Woman sails around the world for the RNLI
76 year old Jeanne Socrates, who already holds the world record for the oldest woman to circumnavigate the globe both non-stop and unassisted, is currently sailing around the globe in another record-breaking attempt, whilst also raising money for the RNLI.
Jeanne, who is around four days away from completing her voyage at the time of publishing, began her voyage in October 2018, after having to postpone her planned attempt to gain the record as oldest circumnavigator of either sex due to injury.
Her vessel is the Nereida, a Najad 380 named after the mythological handmaidens of the ancient Greek god, Poseidon. Jeanne singlehandedly crews and maintains the boat, communicating with those on land through her HF/SSB radio. All of her supplies are already on board, with water coming from a battery-powered desalinator and the majority of her food being canned or dried.
Beginning her sailing journey at 48 after taking part in a sailing activity whilst holidaying with her family, Jeanne has no intention to stop sailing, although this will be her last world record attempt. Believing that age should not be a deciding factor in one’s ambitions, Jeanne maintains that if you have a dream of achieving something you should make it happen, and only through experience will you gain knowledge; for example, she keeps a copper pipe onboard which she recently discovered she can use as a lever to move things that are too heavy for her to lift alone.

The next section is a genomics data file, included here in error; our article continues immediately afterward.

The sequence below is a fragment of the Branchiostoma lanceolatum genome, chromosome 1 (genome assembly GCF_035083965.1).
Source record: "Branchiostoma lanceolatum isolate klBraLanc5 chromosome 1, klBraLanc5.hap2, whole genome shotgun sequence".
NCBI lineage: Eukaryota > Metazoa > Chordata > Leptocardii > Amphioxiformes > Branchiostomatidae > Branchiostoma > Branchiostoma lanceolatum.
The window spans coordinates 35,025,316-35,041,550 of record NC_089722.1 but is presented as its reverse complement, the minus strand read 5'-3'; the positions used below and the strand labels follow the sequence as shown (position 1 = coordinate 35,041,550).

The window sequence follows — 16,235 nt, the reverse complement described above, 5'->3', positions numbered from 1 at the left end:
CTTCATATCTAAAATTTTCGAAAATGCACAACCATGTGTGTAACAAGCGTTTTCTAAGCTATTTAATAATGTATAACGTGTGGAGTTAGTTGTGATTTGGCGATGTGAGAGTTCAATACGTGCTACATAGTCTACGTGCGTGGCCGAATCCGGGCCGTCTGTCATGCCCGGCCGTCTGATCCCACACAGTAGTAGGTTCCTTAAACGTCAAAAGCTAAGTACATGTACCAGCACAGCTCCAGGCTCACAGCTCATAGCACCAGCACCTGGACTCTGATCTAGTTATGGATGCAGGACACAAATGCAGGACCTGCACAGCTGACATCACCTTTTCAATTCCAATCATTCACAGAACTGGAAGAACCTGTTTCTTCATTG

Having been raised in Chiswick and currently living in Lymington, Jeanne’s close proximity to the water combined with her love of sailing inspired her decision to raise funds for the RNLI through her journey; so far, she has raised over £1,337 for the charity.
She says: ‘The UK’s RNLI is independent of government funding and the crews of the RNLI lifeboats are all volunteers. They need our support to keep them well-trained and their equipment up to date if they're to be able to launch safely and succeed in their lifesaving efforts night and day.
‘Regardless how bad the weather is, they continue their superb life-saving work each and every day of the year, helping someone in distress. Everyone should support the RNLI, especially those of us in the nautical community.’
To follow Jeanne’s journey, she maintains a blog with daily updates and photographs at https://www.svnereida.com/. To donate to Jeanne’s voyage, visit https://www.justgiving.com/fundraising/Jeanne-Socrates2
For more information, or for interview requests, contact Julie Rainey, Regional Media Manager for London and the south east, on 07827 358 256 / email@example.com , Paul Dunt, Regional Media Officer on 07785 296 252 or firstname.lastname@example.org or the RNLI Press Office on 01202 336789 / email@example.com
Key facts about the RNLI
The RNLI charity saves lives at sea. Its volunteers provide a 24-hour search and rescue service around the United Kingdom and Republic of Ireland coasts. The RNLI operates over 238 lifeboat stations in the UK and Ireland and, in a normal year, more than 240 lifeguard units on beaches around the UK and Channel Islands. The RNLI is independent of Coastguard and government and depends on voluntary donations and legacies to maintain its rescue service. Since the RNLI was founded in 1824, its lifeboat crews and lifeguards have saved over 142,700 lives.